Words: Peter Walsh
Photos: Bríd O’Donovan
Tom Petty came to Cork for his first gig here this weekend and with his band of Heartbreakers, won the hearts of a packed Marquee.
Rising star (and man who was spotted wandering around the big top with local legendary resident Roy Harper before the gig), Jonathan Wilson, had the crowd warmed up nicely by the time Petty and co. arrived onstage to a heavily expectant audience.
Opening with a solid rock groove, a grinning Petty sang the refrain from ‘Listen to Her Heart’ (“she might need a lot of loving but she don’t need you”) and remained in ‘getting to know you mode’ until the opening chords of the third tune, when the crowd erupted and cheered him on through ‘I Won’t Back Down’.
A slow, sweet ‘Here Comes My Girl’ followed and the gig was building up nicely. When he dedicated ‘Handle With Care’ to “the other Wilburys, wherever they may be traveling”, he’d won us over. The Roy Orbison vocal was carefully handled by the ever-smiling Scott Thursten on rhythm guitar (who looked like a strange crossbreed of Keith Richards and BP Fallon).
Six tracks in, the gig gathered wings as they launched into a high-speed, southern boogie version of Muddy Waters’ blues classic ‘Mannish Boy’, followed by a Dylan-esque ‘Something Big’ from ’81′s Hard Promises album, complete with duelling guitars between Petty and the legendary Mike Campbell. Petty playing the slower licks was the perfect complement to Campbell’s guitar gymnastics, and for all the latter’s musical prowess, it was Petty’s picking that moved me most.
‘King’s Highway’ was next and then the moment many of the crowd were waiting for. It was fists in the air and smiles all round for the classic anti-love song ‘Free Falling’. A restrained rendition of ‘Learning to Fly’ kept us in sing-along mode soon after and when he stopped singing and turned the mic to the audience, parents sang along with their kids and barely a voice seemed out of tune.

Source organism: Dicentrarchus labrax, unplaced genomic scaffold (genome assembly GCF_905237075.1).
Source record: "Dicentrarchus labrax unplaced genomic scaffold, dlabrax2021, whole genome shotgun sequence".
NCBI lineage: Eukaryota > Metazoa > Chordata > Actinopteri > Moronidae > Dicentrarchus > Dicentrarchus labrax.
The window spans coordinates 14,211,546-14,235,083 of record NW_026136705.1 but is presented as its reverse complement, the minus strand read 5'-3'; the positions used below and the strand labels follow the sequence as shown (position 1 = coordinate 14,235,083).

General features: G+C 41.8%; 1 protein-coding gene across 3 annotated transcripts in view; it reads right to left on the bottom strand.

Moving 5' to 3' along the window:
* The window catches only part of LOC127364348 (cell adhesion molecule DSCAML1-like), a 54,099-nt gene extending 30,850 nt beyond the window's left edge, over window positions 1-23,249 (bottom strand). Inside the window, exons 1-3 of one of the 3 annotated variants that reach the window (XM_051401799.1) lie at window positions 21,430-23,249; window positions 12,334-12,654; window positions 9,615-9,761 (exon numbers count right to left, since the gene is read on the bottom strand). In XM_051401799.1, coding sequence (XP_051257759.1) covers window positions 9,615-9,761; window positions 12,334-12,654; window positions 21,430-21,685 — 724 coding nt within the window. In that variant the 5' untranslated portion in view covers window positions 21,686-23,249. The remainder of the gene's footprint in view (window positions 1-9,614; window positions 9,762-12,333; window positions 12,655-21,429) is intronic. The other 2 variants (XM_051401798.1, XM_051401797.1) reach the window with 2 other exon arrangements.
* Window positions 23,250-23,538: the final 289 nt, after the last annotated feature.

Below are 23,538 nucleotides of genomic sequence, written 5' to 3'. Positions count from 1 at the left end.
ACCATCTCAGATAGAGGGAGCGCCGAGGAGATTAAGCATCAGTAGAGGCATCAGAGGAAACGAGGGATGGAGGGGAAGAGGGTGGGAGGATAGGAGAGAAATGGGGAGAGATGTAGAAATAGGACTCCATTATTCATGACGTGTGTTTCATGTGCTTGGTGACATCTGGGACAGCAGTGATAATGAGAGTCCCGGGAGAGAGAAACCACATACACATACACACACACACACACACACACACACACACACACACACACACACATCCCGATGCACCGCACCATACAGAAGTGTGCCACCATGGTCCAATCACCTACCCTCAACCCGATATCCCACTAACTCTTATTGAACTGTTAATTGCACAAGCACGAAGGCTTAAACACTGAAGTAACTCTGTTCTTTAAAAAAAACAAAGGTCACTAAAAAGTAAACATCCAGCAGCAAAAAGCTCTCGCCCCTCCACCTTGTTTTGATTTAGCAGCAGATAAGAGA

A jaunty ‘You’re So Bad’ kept the crowd singing and reminded me of the pop gems in Petty’s canon.Then it was back to good ol’ hard rock mode, with a bluesy ‘It’ll Be Alright This Morning’ from 2010′s Mojo album, bringing shades of Zeppelin to my ears. (In fact, if I squinted, I could almost kid myself it was Page & Plant before me – what with a blond, guitar-less Petty and the long, dark locks of Campbell
At this point I have to praise the Heartbreakers. I knew they were good, but they are without doubt one of the finest bands I’ve seen. Musically, they tick all the right boxes – the drummer and bassist solid and relentless in their rhythm, the head of Benmont Tench bobbing over his piano, the effervescent good vibes from Thursten and the transcendant solos of Mike Campbell.
Tom Petty himself does just enough talking to connect with the audience tonight, but keeps the tracks following fast on each other. He made my night almost complete when he played one of my personal favourites, a soaring ‘Refugee’ from Damn the Torpedoes. The band went into overdrive with a blistering ‘Running Down a Dream’, again with great duelling guitars from the two axemen. Looking at the intensity on the faces of the band, you could tell they were well into it. They left the stage to a thunderous ovation and only made us beg for a few minutes.
An encore of ‘Mary Jane’s Last Dance’ and ‘American Girl’ were all we were gonna get, though we cried for more. To sum it up in one small phrase, pure rock ‘n roll.